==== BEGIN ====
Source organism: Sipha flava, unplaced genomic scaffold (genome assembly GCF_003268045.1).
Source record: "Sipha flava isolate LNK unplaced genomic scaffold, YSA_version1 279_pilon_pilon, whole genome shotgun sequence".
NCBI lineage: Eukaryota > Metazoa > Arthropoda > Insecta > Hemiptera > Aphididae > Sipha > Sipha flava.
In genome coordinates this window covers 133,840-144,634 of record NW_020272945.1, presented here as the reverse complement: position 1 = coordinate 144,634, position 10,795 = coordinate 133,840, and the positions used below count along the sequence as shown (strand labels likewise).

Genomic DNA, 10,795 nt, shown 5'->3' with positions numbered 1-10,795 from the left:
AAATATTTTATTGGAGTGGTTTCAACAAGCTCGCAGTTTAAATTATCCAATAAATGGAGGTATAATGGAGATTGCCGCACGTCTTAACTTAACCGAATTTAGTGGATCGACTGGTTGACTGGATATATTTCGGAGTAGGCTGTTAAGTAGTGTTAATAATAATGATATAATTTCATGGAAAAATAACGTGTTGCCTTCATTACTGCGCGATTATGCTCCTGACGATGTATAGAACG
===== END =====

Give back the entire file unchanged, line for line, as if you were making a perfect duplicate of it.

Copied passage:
Source organism: Sipha flava, unplaced genomic scaffold (genome assembly GCF_003268045.1).
Source record: "Sipha flava isolate LNK unplaced genomic scaffold, YSA_version1 279_pilon_pilon, whole genome shotgun sequence".
NCBI lineage: Eukaryota > Metazoa > Arthropoda > Insecta > Hemiptera > Aphididae > Sipha > Sipha flava.
In genome coordinates this window covers 133,840-144,634 of record NW_020272945.1, presented here as the reverse complement: position 1 = coordinate 144,634, position 10,795 = coordinate 133,840, and the positions used below count along the sequence as shown (strand labels likewise).

Genomic DNA, 10,795 nt, shown 5'->3' with positions numbered 1-10,795 from the left:
AAATATTTTATTGGAGTGGTTTCAACAAGCTCGCAGTTTAAATTATCCAATAAATGGAGGTATAATGGAGATTGCCGCACGTCTTAACTTAACCGAATTTAGTGGATCGACTGGTTGACTGGATATATTTCGGAGTAGGCTGTTAAGTAGTGTTAATAATAATGATATAATTTCATGGAAAAATAACGTGTTGCCTTCATTACTGCGCGATTATGCTCCTGACGATGTATAGAACG